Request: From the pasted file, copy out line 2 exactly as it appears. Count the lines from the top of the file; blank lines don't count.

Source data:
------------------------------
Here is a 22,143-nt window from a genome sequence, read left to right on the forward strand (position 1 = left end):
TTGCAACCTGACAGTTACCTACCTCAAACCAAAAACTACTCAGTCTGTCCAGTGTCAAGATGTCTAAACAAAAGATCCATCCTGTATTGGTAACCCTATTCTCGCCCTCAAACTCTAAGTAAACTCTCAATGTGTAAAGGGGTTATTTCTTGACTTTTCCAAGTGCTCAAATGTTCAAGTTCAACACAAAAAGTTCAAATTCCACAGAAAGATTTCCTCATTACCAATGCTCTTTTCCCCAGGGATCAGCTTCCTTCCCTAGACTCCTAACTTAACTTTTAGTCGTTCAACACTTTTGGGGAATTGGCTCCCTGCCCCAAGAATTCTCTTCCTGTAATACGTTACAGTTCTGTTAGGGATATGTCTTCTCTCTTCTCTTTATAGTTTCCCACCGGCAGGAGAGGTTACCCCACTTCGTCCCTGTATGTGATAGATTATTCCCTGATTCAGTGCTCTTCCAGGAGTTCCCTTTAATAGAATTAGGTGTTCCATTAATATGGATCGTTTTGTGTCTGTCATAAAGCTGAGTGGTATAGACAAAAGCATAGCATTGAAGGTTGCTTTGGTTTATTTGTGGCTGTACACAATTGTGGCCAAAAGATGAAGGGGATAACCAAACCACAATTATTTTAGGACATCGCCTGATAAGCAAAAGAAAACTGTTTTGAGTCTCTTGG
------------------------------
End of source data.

TTGCAACCTGACAGTTACCTACCTCAAACCAAAAACTACTCAGTCTGTCCAGTGTCAAGATGTCTAAACAAAAGATCCATCCTGTATTGGTAACCCTATTCTCGCCCTCAAACTCTAAGTAAACTCTCAATGTGTAAAGGGGTTATTTCTTGACTTTTCCAAGTGCTCAAATGTTCAAGTTCAACACAAAAAGTTCAAATTCCACAGAAAGATTTCCTCATTACCAATGCTCTTTTCCCCAGGGATCAGCTTCCTTCCCTAGACTCCTAACTTAACTTTTAGTCGTTCAACACTTTTGGGGAATTGGCTCCCTGCCCCAAGAATTCTCTTCCTGTAATACGTTACAGTTCTGTTAGGGATATGTCTTCTCTCTTCTCTTTATAGTTTCCCACCGGCAGGAGAGGTTACCCCACTTCGTCCCTGTATGTGATAGATTATTCCCTGATTCAGTGCTCTTCCAGGAGTTCCCTTTAATAGAATTAGGTGTTCCATTAATATGGATCGTTTTGTGTCTGTCATAAAGCTGAGTGGTATAGACAAAAGCATAGCATTGAAGGTTGCTTTGGTTTATTTGTGGCTGTACACAATTGTGGCCAAAAGATGAAGGGGATAACCAAACCACAATTATTTTAGGACATCGCCTGATAAGCAAAAGAAAACTGTTTTGAGTCTCTTGG